When I consider within my own mind the various qualities of the benefits and advantages that have been conferred on the art of painting by many masters who have followed the second manner, I cannot do otherwise than call them, by reason of their efforts, truly industrious and excellent, because they sought above all to bring painting to a better condition, without thinking of discomfort, expense, or any particular interest of their own. They continued, then, to employ no other method of coloring save that of distemper for panels and for canvases, which method had been introduced by Cimabue in the year 1250, when he was working with those Greeks, and had been afterwards followed by Giotto and by the others of whom we have spoken up to the present; and they were still adhering to the same manner of working, although the craftsmen recognized clearly that pictures in distemper were wanting in a certain softness and liveliness, which, if they could be obtained, would be likely to give more grace to their designs, loveliness to their coloring, and greater facility in blending the colors together; for they had ever been wont to hatch their works merely with the point of the brush. But although many had made investigations and sought for something of the sort, yet no one had found any good method, either by the use of liquid varnish or by the mixture of other kinds of colors with the distemper. Among many who made trial of these and other similar expedients, but all in vain, were Alesso Baldovinetti, Pesello, and many others, not one of whom succeeded in giving to his works the beauty and excellence that he had imagined. And even if they had found what they were seeking, they still lacked the method of making their figures on panel adhere as well as those painted on walls, and also that of making them so that they could be washed without destroying the colors, and would endure any shock in handling. These matters a great number of craftsmen had discussed many times in common, but without result. This same desire was felt by many lofty minds that were devoted to painting beyond the bounds of Italy--namely, by all the painters of France, Spain, Germany, and other countries. Now, while matters stood thus, it came to pass that, while working in Flanders, Johann of Bruges [Jan van Eyck], a painter much esteemed in those parts by reason of the great mastery that he had acquired in his profession, set himself to make trial of various sorts of colors, and, as one who took delight in alchemy, to prepare many kinds of oil for making varnishes and other things dear to men of inventive brain, as he was. Now, on one occasion, having tken very great pains with the painting of a panel, and having brought it to completion with much diligence, he gave it the varnish and put it to dry in the sun, as was the custom. But, either because the heat was too violent, or perchance because the wood was badly joined together or not seasoned well enough, the said panel opened out at the joinings in a ruinous fashion. Whereupon Johann, seeing the harm that the heat of the sun had done to it, determined to bring it about that the sun should never again do such great damage to his works. And so, being disgusted no less with his varnish than with working in distemper, he began to look for a method of making a varnish that should dry in the shade, without putting his pictures in the sun. Wherefore, after he had made many experiments with substances both pure and mixed together, he found at length that linseed oil and oil of nuts dried more readily than all the others that he had tried. These, then, boiled together with other mixtures of his, gave him that varnish that he--nay, all the painters of the world--had long desired. Afterwards, having made experiments with many other substances, he saw that mixing the olors with those oils gave them a very solid consistency, not only securing the work, when dried, from all danger from water, but also making the color so brilliant as to give it lustre by itself without varnish; and what appeared most marvellous to him was this, that it could be blended infinitely better than distemper. Rejoicing greatly over such a discovery, as was only reasonable, Johann made a beginning with many works and filled all those parts with them, with incredible pleasure for others and very great profit for himself; and, assisted by experience from day to day, he kept on ever making greater and better works. The fame of this invention soon spread not only through Flanders, but to Italy and many other parts of the world, and great desire was aroused in other artists to know how he brought his works to such perfection. And seeing his pictures, and not knowing how they were done, finally they were obliged to give him great praise, while at the same time they envied him with a virtuous envy, especially because for a time he would not let any one see him work, or teach any one his secret. But when he was grown old he at last favoured Roger of Bruges, his pupil, with the knowledge, who passed it on to his disciple Ausse [Hans Memling?] and to the others whom we have mentioned in speaking of coloring in oil with regard to painting. But although the merchants bought the paintings and sent them to princes and other great personages to their great profit, the thing was not known beyond Flanders; and although these pictures had a very pungent odor given to them by the mixture of colors and oils, particularly when they were new, so that it would seem the secret might have been discovered; but for many years it was not. It came about then that some Florentines who traded between Flanders and Naples sent a picture by Johann containing many figures painted in oil to King Alfonso I of Naples, and the picture pleasing him from the beauty of the figures and the new method of colouring, all the painters in the kingdom came together to see it, and it was highly praised by all.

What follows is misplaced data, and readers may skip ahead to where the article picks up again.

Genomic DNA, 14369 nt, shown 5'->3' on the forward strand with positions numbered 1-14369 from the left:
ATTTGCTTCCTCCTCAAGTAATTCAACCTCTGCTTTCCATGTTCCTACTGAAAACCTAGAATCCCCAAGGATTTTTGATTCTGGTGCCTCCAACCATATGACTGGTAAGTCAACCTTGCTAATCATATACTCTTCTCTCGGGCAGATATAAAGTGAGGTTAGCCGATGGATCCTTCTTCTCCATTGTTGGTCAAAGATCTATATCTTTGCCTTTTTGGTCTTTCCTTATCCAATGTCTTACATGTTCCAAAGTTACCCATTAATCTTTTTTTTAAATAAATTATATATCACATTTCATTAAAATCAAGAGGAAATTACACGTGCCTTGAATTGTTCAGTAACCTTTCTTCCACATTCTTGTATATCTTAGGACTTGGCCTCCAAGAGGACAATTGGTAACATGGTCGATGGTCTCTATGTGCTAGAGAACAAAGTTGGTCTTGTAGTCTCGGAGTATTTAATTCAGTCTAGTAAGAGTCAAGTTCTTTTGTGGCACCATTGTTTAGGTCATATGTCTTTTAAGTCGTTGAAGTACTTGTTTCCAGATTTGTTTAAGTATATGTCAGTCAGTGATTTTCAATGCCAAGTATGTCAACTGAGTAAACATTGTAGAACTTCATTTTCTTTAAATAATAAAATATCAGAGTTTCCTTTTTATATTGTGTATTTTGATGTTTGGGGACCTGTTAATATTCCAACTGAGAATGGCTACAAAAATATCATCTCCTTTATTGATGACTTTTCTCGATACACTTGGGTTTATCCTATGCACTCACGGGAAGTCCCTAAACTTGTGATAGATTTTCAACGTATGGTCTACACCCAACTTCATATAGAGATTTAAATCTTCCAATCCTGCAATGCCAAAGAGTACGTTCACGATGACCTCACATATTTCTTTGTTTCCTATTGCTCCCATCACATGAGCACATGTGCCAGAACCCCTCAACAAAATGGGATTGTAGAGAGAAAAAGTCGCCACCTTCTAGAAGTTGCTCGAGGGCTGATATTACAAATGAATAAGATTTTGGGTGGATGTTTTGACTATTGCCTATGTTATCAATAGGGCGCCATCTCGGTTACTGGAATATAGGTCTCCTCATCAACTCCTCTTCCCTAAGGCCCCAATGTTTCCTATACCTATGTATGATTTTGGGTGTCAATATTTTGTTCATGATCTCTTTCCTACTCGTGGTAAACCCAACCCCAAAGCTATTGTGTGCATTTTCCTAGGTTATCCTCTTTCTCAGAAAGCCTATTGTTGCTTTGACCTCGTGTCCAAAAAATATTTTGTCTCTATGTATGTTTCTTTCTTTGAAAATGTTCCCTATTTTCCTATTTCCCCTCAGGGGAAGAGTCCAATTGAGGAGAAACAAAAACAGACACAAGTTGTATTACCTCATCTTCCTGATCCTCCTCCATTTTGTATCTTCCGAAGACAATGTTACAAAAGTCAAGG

Now there was a one Antonello da Messina, a man of an acute mind and well skilled in his art, who had studied drawing [disegno] in Rome for many years and afterwards retired to Palermo, where he had worked for many years, and finally came back to Messina his native place, where he had confirmed by his works the good opinion that his countrymen had of his excellent ability in painting. This man, then, going once on some business of his own from Sicily to Naples, heard that the said King Alfonso had received from Flanders the aforesaid panel by the hand of Johann of Bruges, painted in oil in such a manner that it could be washed, would endure any shock, and was in every way perfect. Thereupon, having contrived to obtain a view of it, he was so strongly impressed by the liveliness of the colors and by the beauty and harmony of that painting, that he put on one side all other business an every thought and went off to Flanders. Having arrived in Bruges, he became very intimate with the said Johann, making him presents of many drawings in the Italian manner and other things, insomuch that the latter, moved by this and by the respect shown by Antonello, and being now old, was content that he should see his method of coloring in oil; wherefore Antonello did not depart from that place until he had gained a thorough knowledge of that way of coloring, which he desired so greatly to know. And no long time after, Johann having died, Antonello returned from Flanders in order to revisit his native country and to communicate to all Italy a secret so useful, beautiful, and advantageous. Then, having stayed a few months in Messina, he went to Venice, where, being a man much given to pleasure and very licentious, he resolved to take up his abode and finish his life, having found there a mode of living exactly suited to his taste. And so, putting himself to work, he made there many pictures in oil according to the rules that he had learned in Flanders; these are scattered throughout the houses of noblemen in that city, where they were held in great esteem by reason of the novelty of the work. He made many others, also, which were sent to various places. Finally, having acquired fame and great repute there, he was commissioned to paint a panel that was destined for San Cassiano, a parish church in that city. This panel was wrought by Antonio with all his knowledge and with no sparing of time; and when he finished, by reason of the novelty of the coloring and the beauty of the figures, which he had made with good design, it was much commended and held in very great price. And afterwards, when men heard of the new secret that he had brought from Flanders to that city, he was ever loved and cherised by the magnificent noblemen of Venice throughout the whole course of his life.